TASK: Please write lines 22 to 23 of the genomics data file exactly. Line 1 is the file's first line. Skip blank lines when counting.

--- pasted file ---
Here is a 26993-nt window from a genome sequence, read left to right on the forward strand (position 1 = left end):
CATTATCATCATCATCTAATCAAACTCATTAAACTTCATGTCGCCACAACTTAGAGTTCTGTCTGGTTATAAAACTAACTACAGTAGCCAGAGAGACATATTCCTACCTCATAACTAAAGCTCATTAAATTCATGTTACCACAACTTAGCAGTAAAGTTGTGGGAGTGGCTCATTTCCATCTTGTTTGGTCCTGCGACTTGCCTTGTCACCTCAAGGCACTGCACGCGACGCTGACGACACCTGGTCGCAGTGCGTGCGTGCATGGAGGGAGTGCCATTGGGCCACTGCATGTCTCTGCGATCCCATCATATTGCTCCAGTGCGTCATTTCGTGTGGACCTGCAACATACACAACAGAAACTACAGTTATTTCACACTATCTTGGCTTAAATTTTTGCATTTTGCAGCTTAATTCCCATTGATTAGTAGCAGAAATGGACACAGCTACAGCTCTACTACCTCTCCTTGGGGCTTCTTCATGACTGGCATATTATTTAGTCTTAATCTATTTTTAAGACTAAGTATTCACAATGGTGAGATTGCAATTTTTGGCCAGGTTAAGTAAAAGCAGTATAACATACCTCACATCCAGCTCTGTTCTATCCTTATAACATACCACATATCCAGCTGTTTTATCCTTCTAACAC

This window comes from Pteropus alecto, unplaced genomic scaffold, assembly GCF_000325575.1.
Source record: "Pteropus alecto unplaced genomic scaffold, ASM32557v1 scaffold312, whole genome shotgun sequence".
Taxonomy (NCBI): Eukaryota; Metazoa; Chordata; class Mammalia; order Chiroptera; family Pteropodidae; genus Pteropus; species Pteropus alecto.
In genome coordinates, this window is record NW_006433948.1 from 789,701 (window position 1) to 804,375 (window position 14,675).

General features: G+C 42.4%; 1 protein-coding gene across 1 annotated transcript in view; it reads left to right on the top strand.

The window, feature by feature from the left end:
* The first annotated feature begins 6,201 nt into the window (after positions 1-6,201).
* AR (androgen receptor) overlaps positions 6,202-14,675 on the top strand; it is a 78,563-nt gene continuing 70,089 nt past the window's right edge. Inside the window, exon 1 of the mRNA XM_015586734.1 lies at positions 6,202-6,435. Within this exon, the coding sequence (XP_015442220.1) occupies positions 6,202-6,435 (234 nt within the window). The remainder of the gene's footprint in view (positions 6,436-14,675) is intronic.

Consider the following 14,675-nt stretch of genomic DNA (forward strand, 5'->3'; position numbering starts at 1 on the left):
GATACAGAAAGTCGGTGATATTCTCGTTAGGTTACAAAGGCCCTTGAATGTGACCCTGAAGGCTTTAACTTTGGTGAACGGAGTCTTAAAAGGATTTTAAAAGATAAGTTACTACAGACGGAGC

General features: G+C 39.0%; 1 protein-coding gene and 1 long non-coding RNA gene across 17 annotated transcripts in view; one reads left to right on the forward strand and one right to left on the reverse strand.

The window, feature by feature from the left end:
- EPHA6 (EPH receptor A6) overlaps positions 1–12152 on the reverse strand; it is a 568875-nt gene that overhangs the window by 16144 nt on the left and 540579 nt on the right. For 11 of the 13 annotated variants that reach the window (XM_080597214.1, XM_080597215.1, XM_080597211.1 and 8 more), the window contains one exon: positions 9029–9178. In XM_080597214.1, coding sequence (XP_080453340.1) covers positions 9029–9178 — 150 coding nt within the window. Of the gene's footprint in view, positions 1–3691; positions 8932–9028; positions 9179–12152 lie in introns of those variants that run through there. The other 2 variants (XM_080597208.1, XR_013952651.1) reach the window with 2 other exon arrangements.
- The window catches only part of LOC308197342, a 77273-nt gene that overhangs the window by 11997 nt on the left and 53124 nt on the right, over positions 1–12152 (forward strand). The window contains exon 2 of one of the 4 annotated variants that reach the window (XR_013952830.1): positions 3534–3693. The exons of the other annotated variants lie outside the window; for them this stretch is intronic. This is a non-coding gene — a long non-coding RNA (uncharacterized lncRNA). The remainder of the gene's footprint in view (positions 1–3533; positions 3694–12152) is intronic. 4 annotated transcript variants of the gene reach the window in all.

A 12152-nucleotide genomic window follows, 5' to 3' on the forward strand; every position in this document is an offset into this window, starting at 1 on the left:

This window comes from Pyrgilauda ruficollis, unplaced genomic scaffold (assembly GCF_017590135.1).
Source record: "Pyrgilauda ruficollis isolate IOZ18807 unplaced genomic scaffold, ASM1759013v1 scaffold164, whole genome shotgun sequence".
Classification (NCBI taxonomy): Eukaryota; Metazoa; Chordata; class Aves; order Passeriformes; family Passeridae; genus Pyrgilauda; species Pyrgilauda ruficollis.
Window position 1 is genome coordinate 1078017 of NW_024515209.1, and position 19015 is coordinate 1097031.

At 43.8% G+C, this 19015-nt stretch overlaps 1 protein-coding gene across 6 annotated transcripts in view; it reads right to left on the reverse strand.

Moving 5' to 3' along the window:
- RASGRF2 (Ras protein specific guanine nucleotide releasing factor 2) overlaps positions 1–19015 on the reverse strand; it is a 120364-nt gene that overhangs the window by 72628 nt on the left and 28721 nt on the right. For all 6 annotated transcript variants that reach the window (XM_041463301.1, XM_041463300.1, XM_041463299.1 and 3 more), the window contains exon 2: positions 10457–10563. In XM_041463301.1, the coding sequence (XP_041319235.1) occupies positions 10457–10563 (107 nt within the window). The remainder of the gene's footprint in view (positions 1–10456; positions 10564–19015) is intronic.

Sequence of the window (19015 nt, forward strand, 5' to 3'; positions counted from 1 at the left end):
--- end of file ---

At 43.8% G+C, this 19015-nt stretch overlaps 1 protein-coding gene across 6 annotated transcripts in view; it reads right to left on the reverse strand.

Moving 5' to 3' along the window: